On 26 April, over a month into the nationwide lockdown to combat the novel coronavirus pandemic, Mohan Bhagwat, the sarsanghchalak—supreme leader—of the Rashtriya Swayamsevak Sangh, delivered an address titled “Current Situation and Our Role.” The address was live streamed on the Sangh’s YouTube channel and on Facebook Live. Several mainstream news channels also chose to telecast live almost the entirety of Bhagwat’s 42-minute speech. The speech, with the tenor of a discourse, urged the RSS’s swayamsevaks, or voluntary members, to do “sewa”—service—for the people while the country was under the lockdown.
Bhagwat said the swayamsevaks should help those in need as it is for the “protection of their sacred community and their overall development.” He said that the “basis of this sewa” should be a “sense of belongingness” with the community. Dotted with rambling philosophical musings over a moral crisis gripping the world, the speech, delivered in chaste Hindi, was not limited to the RSS’s members. Bhagwat sought to address the entire citizenry and explain why the RSS believes in sewa—so as to gather “like-minded allies.” He suggested that the process of asking people to adopt a new way of life in context of COVID-19 was in a way “part of an ongoing exercise of rebuilding the nation.” Bhagwat advocated “sewa” as the possible means to achieve that vision of revival.
In an ongoing series, The Caravan tracked the RSS’s relief interventions since the beginning of the lockdown. The first report explored how sewa was, and is employed by the RSS as a stratagem, in the aftermath of a disaster or as a social project, to win the goodwill of people and make them favourable towards the organisation which was banned thrice in its 95-year history. The second report examined the role of NGOs, affiliated with the RSS, during the ongoing pandemic, and the government resources and funding utilised by them.
I interviewed over two dozen RSS representatives from 11 states—who hold various state and district-level positions in different wings of the organisation—on the Sangh’s philosophy of “sewa,” its evolution and the purpose it serves for the organisation. In addition, at least four Sangh publications—Third Way by Dattopant Thendagi, Understanding RSS by MG Vaidya, Rashtriya Swayamsevak Sangh: Ek Parichay by Harishchandra Barthwal and Bhavishya ka Bharat—and interviews with political scientists helped piece together the organisation’s ethos of “sewa.” The emergent image is a notion of sewa that has helped serve the RSS’s political and cultural goal of conflating Indian society with “Hindu Samaj” and keeping the bedrock of Brahmanical superiority intact. In fact, senior RSS members told me that the Sangh institutionalised “sewa” in the organisation for the first time in the seventies, to bring the Dalit and Adivasi communities and the lower castes into the Hindu fold. This was meant to ensure mass support while keeping caste-hierarchies intact.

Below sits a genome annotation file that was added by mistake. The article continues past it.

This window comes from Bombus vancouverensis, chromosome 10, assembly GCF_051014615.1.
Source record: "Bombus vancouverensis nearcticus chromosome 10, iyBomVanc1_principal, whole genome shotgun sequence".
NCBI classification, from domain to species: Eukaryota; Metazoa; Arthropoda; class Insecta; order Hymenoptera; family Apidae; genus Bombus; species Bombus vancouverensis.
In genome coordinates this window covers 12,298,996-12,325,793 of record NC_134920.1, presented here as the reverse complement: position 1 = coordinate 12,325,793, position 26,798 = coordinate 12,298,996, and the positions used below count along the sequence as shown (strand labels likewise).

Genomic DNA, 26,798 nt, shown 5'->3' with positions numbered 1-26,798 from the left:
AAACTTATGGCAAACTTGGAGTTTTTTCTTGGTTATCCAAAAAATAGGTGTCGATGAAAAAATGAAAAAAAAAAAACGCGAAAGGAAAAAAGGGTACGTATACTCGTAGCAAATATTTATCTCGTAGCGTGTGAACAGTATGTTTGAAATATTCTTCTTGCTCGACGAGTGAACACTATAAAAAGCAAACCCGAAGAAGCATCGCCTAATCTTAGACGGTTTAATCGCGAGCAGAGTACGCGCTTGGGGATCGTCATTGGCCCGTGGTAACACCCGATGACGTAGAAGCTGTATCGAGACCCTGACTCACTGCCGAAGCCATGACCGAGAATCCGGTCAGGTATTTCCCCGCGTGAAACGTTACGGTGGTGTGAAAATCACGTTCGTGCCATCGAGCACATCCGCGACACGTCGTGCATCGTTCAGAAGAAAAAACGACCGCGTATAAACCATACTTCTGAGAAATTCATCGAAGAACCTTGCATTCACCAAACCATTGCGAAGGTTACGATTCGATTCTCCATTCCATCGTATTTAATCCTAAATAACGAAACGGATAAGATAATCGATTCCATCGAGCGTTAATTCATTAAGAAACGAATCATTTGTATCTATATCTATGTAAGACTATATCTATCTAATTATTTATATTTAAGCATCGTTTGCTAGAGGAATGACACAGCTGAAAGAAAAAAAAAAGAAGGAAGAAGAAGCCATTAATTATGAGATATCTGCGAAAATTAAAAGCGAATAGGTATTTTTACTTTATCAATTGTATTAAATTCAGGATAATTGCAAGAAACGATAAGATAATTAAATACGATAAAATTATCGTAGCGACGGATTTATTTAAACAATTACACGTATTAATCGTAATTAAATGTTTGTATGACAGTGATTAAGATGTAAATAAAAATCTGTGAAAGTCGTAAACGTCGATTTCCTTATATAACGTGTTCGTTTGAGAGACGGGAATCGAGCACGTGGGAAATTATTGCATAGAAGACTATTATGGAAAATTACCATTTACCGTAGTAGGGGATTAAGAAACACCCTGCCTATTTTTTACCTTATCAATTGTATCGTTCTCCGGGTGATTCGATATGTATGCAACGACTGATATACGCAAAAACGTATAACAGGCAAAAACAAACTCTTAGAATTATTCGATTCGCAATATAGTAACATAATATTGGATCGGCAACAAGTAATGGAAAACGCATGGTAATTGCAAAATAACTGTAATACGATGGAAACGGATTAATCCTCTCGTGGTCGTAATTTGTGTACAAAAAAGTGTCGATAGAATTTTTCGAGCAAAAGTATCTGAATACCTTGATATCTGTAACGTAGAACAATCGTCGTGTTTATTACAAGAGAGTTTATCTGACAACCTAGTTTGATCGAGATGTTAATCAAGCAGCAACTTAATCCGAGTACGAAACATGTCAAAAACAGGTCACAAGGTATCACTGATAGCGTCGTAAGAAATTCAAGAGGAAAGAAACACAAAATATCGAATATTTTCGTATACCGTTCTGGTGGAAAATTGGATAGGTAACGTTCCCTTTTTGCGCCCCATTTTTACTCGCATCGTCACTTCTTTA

Since its inception, the RSS has claimed that it is “rebuilding the nation.” According to the Sangh’s literature, the country is in a state of “punarnirman”—reconstruction—that would eventually be shaped into an “organised Hindu society” under the RSS’s guidance. Rather than a religious entity, the RSS views the term Hindu as a civilizational identity, stemming from its eponymous religion, Hinduism. Vaidya, a senior RSS ideologue often feted by Bhagwat, is considered a living repository of the Sangh’s philosophical moorings. Vaidya clearly spelt out why “the fate and future of this nation is closely linked to the Hindus” in his book, Understanding RSS.